After the recording we spent some time conversing with Stefano and Daniela and hearing about his experience in Milan. He told us that his only valuable conversations about art come from meeting with curators, that we were the first artists in Milan that he has actually had a conversation about art with (!!!)
Before they left we agreed to meet again, and continue a conversation.
April 1st, 2010 by nkatz22
This weekend V and I head down to Pesaro for the week to work on Giovanni’s bookstore. I wrote something about Giovi to post here a couple of months ago and never got around to it. So I include it here to explain the project, though our contribution to the bookstore has since changed a bit. You’ll read about Giovi’s vision in my earlier post as driving his new bookstore, in fact, he succumbed to the pressure of survival and hired a store designer to put together most of the place. Our role remains focused on the visual signage, for which we have developed a symbol language to refer to categories and machine embroidered about 40 colorful flags to hang around the store like prayer flags. pictures of these will follow this week. For now, here is that earlier explanatory post…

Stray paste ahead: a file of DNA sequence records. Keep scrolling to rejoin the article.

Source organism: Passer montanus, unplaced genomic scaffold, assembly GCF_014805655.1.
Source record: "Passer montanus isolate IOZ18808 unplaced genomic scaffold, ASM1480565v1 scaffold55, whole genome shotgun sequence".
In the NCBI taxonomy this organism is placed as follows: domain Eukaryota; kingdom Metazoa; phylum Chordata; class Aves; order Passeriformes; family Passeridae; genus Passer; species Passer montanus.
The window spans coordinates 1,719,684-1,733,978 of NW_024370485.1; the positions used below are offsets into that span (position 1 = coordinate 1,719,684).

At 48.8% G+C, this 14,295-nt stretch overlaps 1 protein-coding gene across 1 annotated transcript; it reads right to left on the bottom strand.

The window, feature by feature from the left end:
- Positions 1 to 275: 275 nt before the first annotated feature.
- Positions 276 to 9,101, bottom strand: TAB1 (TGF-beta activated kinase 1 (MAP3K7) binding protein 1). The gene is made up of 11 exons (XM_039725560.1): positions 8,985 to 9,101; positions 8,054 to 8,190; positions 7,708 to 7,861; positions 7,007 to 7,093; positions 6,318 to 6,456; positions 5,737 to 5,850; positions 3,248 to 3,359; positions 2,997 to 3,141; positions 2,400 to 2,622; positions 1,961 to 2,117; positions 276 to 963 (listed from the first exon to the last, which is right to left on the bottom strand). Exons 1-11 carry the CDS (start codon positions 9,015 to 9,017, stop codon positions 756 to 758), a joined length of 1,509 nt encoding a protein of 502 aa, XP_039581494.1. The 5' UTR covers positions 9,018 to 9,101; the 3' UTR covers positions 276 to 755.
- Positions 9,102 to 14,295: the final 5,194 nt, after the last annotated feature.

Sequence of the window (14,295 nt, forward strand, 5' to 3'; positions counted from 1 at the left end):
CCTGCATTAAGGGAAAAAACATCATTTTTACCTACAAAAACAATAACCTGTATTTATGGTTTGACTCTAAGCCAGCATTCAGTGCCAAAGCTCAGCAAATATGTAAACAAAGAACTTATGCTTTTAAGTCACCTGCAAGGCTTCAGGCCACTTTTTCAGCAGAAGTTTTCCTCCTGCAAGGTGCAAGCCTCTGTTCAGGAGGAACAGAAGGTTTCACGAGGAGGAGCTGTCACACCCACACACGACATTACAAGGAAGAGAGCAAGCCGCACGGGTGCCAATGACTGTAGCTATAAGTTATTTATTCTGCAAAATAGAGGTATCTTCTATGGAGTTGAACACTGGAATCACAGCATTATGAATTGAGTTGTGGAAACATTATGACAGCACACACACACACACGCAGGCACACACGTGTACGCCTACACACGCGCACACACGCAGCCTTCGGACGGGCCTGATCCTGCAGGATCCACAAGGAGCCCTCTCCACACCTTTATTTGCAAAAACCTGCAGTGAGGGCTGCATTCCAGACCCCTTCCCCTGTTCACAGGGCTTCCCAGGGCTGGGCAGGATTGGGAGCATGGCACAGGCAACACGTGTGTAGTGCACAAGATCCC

(from a couple of months ago)